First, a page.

“When there’s a healthy attachment between baby and parent,” Hartling says, “the baby comes to believe that the world is a safe place. This is the beginning of the establishment of trust.”
Some parents talk about feeling connected to their baby from the moment it’s conceived, says Hartling. For others, that feeling grows as the baby develops. Fathers tend to begin bonding later than mothers, for obvious reasons, Hartling says, but they can help the process along by going to doctors’ visits with the mother, looking at ultrasound pictures, and feeling the baby’s kicks.
When Luminare-Rosen was pregnant, her husband made up a jingle to sing to their daughter, Kylea, before she was born. It was one way her husband could feel close to the baby before she was born, and even as an infant, the jingle would have a soothing effect on Kylea. “Babies can recognize music they’ve heard in the womb after they’re born,” says Luminare-Rosen.
Music provides a calm, harmonious environment in which the baby can grow in the womb, says Luminare-Rosen, who has also developed an audiotape called “Communing with Your Future Child.”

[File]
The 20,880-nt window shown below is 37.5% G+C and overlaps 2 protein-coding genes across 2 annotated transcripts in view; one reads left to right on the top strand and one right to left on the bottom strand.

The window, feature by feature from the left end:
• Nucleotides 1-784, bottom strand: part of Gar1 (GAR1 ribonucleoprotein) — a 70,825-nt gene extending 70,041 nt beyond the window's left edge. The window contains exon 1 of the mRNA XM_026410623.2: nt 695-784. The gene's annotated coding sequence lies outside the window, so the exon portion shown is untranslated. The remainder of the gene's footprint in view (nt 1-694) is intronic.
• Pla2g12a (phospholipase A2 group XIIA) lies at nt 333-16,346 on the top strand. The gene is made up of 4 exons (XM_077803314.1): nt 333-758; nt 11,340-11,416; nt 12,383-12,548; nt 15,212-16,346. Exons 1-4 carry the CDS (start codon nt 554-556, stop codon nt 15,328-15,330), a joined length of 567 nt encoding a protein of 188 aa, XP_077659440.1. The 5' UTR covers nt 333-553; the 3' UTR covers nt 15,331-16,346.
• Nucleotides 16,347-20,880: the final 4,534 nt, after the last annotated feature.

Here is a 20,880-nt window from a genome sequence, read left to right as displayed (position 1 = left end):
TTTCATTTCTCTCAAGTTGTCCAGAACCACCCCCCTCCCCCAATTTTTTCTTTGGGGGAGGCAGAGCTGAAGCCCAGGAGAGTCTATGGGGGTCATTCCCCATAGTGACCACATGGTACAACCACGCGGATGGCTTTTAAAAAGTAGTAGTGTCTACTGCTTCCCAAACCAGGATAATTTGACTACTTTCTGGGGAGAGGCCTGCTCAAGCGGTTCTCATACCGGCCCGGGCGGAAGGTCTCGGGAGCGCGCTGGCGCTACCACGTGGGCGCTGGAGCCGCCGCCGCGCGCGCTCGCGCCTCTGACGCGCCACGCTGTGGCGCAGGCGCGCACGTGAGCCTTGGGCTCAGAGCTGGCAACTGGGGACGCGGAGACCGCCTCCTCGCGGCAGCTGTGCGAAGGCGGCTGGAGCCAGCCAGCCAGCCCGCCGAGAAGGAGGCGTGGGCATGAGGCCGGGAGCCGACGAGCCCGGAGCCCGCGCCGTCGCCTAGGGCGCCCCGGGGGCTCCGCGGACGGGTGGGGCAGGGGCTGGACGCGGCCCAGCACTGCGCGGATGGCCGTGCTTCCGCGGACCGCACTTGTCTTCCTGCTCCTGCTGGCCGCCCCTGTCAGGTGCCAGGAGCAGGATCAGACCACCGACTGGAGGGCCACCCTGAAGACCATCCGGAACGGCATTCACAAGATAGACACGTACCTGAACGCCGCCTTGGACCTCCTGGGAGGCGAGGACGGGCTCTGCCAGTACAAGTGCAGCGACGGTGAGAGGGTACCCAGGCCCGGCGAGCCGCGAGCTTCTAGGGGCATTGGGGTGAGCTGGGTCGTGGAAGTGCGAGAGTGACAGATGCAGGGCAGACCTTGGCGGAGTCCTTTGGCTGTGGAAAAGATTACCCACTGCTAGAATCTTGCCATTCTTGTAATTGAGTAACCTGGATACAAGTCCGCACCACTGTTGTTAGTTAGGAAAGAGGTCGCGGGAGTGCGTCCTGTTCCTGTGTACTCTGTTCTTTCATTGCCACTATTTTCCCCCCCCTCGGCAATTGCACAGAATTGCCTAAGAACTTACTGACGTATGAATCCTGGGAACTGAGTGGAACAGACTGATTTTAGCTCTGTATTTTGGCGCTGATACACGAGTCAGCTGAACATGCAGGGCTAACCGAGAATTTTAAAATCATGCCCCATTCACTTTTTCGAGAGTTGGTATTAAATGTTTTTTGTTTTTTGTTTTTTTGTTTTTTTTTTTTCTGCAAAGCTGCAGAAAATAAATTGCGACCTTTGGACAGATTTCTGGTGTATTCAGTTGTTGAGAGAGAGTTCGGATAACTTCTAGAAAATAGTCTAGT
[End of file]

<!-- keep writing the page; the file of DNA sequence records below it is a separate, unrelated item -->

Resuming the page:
That’s not necessarily any music, however, she says. Studies have shown that babies—who begin hearing by the 18th week of pregnancy—prefer classical music (Mozart and Vivaldi are good standbys), or any music that mimics the mother’s heart rate of 60 beats per minute (lullabies and New Age music, for example). Hard rock is not the way to go here, especially since the amniotic fluid amplifies the sound. (An occasional rock-out tune won’t hurt the baby, says Luminare-Rosen, but a steady diet of it won’t make your growing baby all that happy.)
“Even in the womb the baby can respond,” says Luminare-Rosen. When the mother is frightened or upset, for example, the baby’s heart rate can double. Stands to reason then, that when the mother is calm and relaxed, the baby will be, too.
Luminare-Rosen says that if you’re pregnant you shouldn’t worry if you occasionally get upset or angry. “All pregnant women get emotionally upset. But if you’re chronically upset, this can have an effect on the child’s personality.”
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